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Author Topic: Field Marshal Sir Richard James Dacres G.C.B. - "Constable of The Tower"  (Read 115 times)
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« on: April 09, 2017, 08:49:18 AM »

Field Marshal Sir Richard James Dacres GCB.
Born in 1799
Died on the 6th December 1886
Buried in Hurstpierpoint Old Cemetery, behind Holy Trinity Church, Hurstpierpoint, West Sussex.

Sir Richard James Dacres GCB had a long and distinguished military career.  He initially attended the Royal Military Academy, Woolwich in 1815 at the age of 16 years and was commissioned from there as a Second Lieutenant in the Royal Artillery in 1817.  He then progressed through the  officer ranks of the British Army - being promoted to and holding every rank that existed at that time. He saw combat in many famous battles including Balaclava, Inkerman, Alma and Sevastapol and continued to be promoted after his 'active service' years ended.  His final promotion was to the rank of Field Marshal in July 1886, and it was this rank that he held for the shortest period, just 5 months, as he died in December 1886 at the age of 87.

Although Field Marshal Dacres made his career in the British Army his family was from a long line of high ranking Royal Navy officers.  He was the son of Vice Admiral Richard Dacres, his brother Sydney became an Admiral and First Sea Lord, his uncle James Richard Dacres was a Vice Admiral and his cousins Barrington Dacres and James Richard Dacres were both Vice Admirals.

As Sir Richard James Dacres was promoted through the officer ranks of the British Army, his progression was matched by his honours and titles, something that would be expected in nineteenth century British aristocracy.  He was honoured with Knight Grand Cross of the Order of the Bath, Commander of the Order of Savoy,  Commander of the L├ęgion d'honneur  and the Order of Medjidie - and probably a number of lesser titles and awards which are not all listed.

One honour bestowed upon him by Queen Victoria was in July 1881 when he was appointed "Constable of The Tower of London".  With that post came the appointment of "Custos Retuloram of the Tower Hamlets" which was the highest civil post and would equate in a County civil authority to the post held be a 'Lord Lieutenant'.  It was during his period in office as Constable of The Tower that he died on the 6th December 1886.  Below is a Royal Court Announcement published in the newspapers regarding his appointment to that post :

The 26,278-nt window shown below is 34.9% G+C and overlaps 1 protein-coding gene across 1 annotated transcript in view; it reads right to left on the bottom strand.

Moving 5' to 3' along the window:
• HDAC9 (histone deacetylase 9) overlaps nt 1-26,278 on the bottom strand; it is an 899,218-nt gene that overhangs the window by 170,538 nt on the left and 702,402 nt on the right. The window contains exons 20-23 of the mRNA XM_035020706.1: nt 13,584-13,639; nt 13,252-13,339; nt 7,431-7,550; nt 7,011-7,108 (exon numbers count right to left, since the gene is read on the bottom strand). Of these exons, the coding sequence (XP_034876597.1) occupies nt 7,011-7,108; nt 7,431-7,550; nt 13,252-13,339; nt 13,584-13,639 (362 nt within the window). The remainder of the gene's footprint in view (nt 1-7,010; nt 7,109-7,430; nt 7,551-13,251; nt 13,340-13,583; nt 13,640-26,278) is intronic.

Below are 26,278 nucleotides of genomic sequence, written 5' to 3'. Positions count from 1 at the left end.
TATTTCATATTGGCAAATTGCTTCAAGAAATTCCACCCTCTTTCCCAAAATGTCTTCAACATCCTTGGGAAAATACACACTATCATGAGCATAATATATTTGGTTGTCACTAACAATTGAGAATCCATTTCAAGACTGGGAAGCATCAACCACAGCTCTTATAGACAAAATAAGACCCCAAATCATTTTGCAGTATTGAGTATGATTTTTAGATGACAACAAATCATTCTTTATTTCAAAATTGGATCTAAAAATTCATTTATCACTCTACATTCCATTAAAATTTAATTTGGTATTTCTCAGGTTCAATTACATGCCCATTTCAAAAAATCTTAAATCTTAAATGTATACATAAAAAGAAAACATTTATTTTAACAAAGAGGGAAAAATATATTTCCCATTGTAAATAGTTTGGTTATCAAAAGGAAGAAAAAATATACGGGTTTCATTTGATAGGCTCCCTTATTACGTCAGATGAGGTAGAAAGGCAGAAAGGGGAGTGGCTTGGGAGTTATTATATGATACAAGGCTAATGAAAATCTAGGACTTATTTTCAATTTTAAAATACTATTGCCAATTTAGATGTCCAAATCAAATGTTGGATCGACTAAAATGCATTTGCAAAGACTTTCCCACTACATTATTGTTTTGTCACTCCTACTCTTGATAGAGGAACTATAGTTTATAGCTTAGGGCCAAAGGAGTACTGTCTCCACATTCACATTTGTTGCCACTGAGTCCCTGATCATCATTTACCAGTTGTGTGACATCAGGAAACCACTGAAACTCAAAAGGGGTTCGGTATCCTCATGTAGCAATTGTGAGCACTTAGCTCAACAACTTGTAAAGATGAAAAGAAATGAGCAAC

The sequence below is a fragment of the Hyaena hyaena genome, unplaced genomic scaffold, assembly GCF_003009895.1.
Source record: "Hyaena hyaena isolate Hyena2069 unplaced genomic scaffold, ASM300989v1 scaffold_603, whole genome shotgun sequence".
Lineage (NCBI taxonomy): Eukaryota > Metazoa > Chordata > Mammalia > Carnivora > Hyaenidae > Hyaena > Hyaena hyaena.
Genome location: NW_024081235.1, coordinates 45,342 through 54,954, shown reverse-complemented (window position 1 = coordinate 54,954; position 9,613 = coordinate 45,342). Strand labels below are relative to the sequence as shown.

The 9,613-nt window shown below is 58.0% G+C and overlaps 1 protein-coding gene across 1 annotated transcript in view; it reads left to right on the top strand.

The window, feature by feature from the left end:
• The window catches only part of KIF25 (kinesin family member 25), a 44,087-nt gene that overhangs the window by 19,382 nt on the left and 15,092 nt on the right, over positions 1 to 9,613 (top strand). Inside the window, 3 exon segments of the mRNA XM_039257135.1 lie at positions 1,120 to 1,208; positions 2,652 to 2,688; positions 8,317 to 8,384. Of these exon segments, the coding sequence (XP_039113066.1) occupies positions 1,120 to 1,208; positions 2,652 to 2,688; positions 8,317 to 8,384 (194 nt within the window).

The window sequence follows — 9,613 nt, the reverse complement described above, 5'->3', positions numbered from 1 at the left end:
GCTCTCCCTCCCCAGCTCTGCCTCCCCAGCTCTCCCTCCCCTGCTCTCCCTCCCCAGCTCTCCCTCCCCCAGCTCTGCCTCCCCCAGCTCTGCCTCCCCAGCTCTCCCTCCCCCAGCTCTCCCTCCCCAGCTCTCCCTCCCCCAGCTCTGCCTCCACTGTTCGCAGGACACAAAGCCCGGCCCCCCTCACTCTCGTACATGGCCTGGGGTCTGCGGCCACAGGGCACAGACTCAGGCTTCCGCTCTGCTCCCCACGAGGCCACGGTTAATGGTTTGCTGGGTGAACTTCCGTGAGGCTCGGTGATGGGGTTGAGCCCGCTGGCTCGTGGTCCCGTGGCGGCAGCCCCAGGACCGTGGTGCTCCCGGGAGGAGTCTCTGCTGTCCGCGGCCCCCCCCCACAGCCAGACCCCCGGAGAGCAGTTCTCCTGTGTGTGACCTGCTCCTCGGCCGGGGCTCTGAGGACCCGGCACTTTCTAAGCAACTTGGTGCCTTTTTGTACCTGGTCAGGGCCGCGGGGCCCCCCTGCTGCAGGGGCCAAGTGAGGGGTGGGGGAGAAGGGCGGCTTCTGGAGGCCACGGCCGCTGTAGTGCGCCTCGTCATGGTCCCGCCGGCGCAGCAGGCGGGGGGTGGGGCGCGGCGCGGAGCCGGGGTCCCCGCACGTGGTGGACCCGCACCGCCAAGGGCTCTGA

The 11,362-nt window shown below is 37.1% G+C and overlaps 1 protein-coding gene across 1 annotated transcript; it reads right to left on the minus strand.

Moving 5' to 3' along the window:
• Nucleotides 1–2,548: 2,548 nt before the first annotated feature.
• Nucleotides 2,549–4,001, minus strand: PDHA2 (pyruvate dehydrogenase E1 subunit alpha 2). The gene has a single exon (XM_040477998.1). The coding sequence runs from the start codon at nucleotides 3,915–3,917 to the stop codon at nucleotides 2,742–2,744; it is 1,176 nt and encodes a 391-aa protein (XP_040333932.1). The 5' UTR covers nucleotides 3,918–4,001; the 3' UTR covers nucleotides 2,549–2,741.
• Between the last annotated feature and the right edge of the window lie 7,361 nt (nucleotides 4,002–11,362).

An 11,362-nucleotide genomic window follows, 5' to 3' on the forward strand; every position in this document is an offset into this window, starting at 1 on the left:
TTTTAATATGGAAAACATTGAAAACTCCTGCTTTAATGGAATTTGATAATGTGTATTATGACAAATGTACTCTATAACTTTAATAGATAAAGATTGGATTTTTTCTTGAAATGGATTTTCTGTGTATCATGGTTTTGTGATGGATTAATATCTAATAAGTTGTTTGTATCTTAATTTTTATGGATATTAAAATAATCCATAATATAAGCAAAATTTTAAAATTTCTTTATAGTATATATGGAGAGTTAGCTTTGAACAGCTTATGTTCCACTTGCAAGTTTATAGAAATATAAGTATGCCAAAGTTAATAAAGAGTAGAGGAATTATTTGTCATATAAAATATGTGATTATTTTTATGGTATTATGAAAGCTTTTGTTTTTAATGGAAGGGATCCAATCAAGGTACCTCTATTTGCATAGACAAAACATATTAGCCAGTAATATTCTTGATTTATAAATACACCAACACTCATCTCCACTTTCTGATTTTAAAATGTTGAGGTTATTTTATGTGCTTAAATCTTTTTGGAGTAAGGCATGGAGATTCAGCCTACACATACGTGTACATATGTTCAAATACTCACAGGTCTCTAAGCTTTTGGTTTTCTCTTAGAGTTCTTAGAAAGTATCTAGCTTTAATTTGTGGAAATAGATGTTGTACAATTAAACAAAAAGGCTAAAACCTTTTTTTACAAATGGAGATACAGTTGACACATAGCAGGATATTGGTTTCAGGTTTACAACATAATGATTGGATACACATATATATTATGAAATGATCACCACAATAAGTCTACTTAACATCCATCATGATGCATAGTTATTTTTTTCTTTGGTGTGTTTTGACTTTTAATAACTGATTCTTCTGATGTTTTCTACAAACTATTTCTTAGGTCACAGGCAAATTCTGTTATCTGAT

London Daily News - Wednesday 06 July 1881

WHITEHALL. JULY 2 - The Queen has been pleased to direct Letters Patent to be passed under the Great Seal, appointing General Sir Richard James Dacres G.C.B., to be Constable of The Tower of London, in the room of General Sir William Fenwick Williams, of Kars, Bart., G.C.B., resigned - Gazette
WHITEHALL. JULY 2 - The Queen has also been pleased to direct Letters Patent to be passed under the Great Seal, appointing General Sir Richard James Dacres G.C.B., to be Lieutenant and Custos Retuloram of the Tower Hamlets in the room of General Sir William Fenwick Williams, of Kars, Bart., G.C.B., resigned - Gazette

Field Marshal Sir Richard James Dacres G.C.B. died in Brighton on the 6th December 1886.   He is buried in Hurstpierpoint Old Cemetery.  Here is a newspaper article relating to his funeral.

Derby Mercury - Wednesday 15 December 1886


The mortal remains of Field Marshal Sir Richard James Dacres G.C.B., Constable of The Tower, whose death took place at Brighton on Monday, the 6th inst., were laid to rest in the churchyard at Hurst Pierpoint on Thursday last.  Although the deceased General had been a soldier all his life the funeral was only partly of a military character.  Had it not been for the presence of the cavalry escort, with the band of the 5th Lancers, and the baton, insignia and sword placed upon the coffin, there was little to show that the soldier who commanded the whole of the siege operations before Sebastopol, and had survived the battles of Alma and Inkerman, was being laid to rest.  Doubtless this was fully in accord with the simplicity which marked his character.

He was followed to the grave by his nephews, the Rev. Henry Olivier, Canon Alfred Olivier, of Wilton, and Mr Sydney Dacres.  The officiating clergy were Canon Olivier, of Wilton, Cannon Borrer, rector of Hurst Pierpoint, the Rev Pemberton Lloyd and the Rev E.E. Baker.  Amongst those present were several who had served as brother officers with the deceased.  General Lord Chelmsford (Lieutenant of The Tower of London), General Hay (Governor of The Tower), General Tupper, General FitzHugh, General Sir John Adye G.C.B., General Sir E. Hamlet M.P., General Sir O. Dickson G.C.B., General Sir Henry Gordon (brother of the hero), Colonel Augustus King, Colonel Markham, Lieut-Col Campion, and others.

The oak coffin was completely covered with wreaths and crosses.  It bore the following inscription ; "Field-Marshal Sir Richard James Dacres G.C.B., (Constable of the Tower of London), who died December 6 1886, Aged 87 years"

Attached is a photograph of Field Marshal Sir Richard James Dacres G.C.B., and also a photograph of his resting place. I took that a couple of months ago. The inscription on the side face of the  tomb-stone is the same as the inscription on his coffin - it is quite legible but the whole grave needs a tidy up and a bit of a clean.  His grave is against the eastern boundary of the 'old cemetery' at the back of Holy Trinity Church.

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